Despite the demonization of people of faith by the far left and its mainstream media allies, generations of Americans grew up singing Christmas carols in school and didn't turn into religious fanatics who oppressed minority faiths or atheists.
Contrast that with militant atheists like Michael Newdow who want "under God" removed from the Pledge of Allegiance and "In God We Trust" stricken from U.S currency. Who does Newdow represent except his own selfish desire to impose his will on the majority?
Feldman concedes that his proposal for reconciliation may not appeal to either side at first blush. What would the ACLU do with its time if it wasn't suing school districts, communities and The Boy Scouts of America? The ACLU manipulates laws to enrich itself every time it sues. And why would religious institutions give up government funding like voucher programs for private religious schools or grants to charities connected to religious organizations?
Compromise involves some concession from each side. The continuation of the current split will only divide the nation further, Feldman argues. There was a time when the issue of slavery divided the United States to such a degree that a bloody Civil War was the only way to resolve the dispute. Is that where we're headed? Will it take armed conflict to unify the country on the church-state divide?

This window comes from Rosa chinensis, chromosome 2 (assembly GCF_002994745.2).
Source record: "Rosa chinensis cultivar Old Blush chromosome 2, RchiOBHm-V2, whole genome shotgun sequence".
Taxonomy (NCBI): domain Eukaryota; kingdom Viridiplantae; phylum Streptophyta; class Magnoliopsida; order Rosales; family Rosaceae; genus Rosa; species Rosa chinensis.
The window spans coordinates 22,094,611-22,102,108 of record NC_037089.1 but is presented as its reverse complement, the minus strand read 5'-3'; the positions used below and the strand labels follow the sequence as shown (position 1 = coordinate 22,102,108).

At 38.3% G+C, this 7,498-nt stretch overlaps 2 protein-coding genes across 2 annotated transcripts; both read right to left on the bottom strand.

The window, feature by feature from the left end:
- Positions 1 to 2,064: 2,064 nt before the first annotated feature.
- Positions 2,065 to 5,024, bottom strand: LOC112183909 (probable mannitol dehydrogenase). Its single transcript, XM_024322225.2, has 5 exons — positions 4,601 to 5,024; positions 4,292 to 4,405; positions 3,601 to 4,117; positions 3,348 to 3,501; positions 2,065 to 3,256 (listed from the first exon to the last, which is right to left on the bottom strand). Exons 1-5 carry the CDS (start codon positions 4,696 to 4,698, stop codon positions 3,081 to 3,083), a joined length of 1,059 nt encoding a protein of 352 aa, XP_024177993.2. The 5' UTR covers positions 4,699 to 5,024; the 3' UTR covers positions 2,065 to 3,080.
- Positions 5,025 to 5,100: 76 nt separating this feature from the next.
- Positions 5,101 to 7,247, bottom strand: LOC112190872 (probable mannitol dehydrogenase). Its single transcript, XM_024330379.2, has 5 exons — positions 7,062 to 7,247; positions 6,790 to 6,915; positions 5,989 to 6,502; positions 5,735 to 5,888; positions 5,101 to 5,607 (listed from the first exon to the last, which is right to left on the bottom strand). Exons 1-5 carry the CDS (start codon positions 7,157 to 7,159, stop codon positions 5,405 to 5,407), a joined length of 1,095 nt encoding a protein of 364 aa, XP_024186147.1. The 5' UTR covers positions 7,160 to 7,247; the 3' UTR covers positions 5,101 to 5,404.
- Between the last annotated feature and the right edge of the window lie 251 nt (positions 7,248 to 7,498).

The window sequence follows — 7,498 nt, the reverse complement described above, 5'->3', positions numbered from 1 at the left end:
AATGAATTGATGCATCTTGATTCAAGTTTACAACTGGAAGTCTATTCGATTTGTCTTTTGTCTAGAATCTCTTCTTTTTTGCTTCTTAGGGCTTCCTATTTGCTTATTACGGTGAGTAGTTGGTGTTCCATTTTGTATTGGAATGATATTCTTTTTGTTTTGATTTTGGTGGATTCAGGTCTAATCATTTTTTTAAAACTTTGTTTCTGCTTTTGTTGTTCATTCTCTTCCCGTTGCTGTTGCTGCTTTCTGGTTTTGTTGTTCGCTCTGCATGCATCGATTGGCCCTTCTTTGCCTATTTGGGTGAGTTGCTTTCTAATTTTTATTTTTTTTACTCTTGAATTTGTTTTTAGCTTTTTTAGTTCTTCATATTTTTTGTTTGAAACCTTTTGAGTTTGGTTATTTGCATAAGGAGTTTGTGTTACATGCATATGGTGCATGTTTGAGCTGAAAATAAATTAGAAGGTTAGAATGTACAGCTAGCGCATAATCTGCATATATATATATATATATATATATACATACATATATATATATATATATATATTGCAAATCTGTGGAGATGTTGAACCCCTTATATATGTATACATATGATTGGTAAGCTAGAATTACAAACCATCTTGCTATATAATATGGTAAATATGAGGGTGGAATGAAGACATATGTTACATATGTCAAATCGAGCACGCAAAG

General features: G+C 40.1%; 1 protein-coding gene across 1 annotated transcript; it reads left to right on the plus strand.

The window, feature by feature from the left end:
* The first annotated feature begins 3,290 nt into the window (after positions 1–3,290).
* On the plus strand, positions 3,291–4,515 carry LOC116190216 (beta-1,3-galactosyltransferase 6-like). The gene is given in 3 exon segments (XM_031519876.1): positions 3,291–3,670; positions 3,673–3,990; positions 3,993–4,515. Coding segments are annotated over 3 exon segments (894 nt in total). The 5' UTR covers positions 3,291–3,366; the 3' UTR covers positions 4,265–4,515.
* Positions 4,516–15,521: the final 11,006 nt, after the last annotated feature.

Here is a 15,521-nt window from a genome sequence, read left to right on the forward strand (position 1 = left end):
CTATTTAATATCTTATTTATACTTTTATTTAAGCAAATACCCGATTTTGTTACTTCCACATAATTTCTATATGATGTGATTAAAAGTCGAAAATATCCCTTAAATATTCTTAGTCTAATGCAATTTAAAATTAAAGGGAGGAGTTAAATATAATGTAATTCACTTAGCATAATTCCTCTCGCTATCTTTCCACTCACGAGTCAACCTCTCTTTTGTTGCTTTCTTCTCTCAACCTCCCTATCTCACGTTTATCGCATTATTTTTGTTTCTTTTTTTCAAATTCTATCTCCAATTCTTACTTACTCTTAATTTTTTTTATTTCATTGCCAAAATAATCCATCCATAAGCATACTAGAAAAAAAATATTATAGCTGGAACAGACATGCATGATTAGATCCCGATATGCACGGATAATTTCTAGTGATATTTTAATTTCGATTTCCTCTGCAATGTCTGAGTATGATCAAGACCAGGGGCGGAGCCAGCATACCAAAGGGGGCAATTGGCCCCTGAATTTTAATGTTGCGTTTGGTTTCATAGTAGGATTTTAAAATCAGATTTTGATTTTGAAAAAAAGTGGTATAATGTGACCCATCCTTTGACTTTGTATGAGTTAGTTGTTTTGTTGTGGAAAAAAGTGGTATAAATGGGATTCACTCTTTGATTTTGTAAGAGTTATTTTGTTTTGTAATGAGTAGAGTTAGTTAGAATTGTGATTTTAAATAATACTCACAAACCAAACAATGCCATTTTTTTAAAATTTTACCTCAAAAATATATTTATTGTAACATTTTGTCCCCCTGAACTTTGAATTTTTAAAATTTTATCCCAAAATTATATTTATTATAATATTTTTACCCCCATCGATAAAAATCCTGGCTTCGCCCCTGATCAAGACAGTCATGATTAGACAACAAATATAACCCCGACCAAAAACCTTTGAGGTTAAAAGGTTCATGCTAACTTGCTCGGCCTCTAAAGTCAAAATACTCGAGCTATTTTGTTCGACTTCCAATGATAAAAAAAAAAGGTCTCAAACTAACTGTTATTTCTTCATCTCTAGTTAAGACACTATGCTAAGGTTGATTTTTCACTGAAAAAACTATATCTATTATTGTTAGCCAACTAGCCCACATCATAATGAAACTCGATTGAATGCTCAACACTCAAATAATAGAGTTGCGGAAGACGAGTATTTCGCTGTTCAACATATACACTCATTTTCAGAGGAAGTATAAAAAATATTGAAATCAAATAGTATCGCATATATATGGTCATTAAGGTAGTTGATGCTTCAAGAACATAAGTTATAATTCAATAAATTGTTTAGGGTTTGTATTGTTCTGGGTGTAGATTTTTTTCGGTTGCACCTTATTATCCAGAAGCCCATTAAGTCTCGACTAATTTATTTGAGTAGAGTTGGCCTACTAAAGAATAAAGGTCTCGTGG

"Secularists must accept the fact that religious values form an important source of political beliefs and identities for the majority of Americans, while evangelicals need to acknowledge that separating the institutions of government from those of religion is essential for avoiding outright political-religious conflict," Feldman writes.
Reconciliation or division? Which side is willing to make the first move to unify the nation?
Tony Phyrillas is a leading conservative political columnist and blogger based in Pennsylvania. He is a veteran journalist with 25 years experience as a reporter, editor and columnist for several newspapers. Phyrillas received recognition for column writing in 2010 from the Associated Press Managing Editors, in 2007 from Suburban Newspapers of America and in 2006 from the Society of Professional Journalists, Keystone Chapter. A graduate of Penn State University, Phyrillas is the city editor and political columnist for The Mercury, a two-time Pulitzer Prize-winning daily newspaper in Pottstown, Pa. In addition to The Mercury website (www.pottsmerc.com), his columns are featured on more than a dozen political websites and blogs. Phyrillas is a frequent guest (and occasional host) on talk radio and has been a panelist on the "Journalists Roundtable" public affairs TV program on the Pennsylvania Cable Network (PCN). Phyrillas was named one of the '10 Leading Greek-American Bloggers in the World' in 2007 by Odyssey: The World of Greece magazine. BlogNetNews.com ranked Phyrillas the Most Influential Political Blogger in Pennsylvania for three consecutive years (2007-2010). You can follow Phyrillas on Twitter @TonyPhyrillas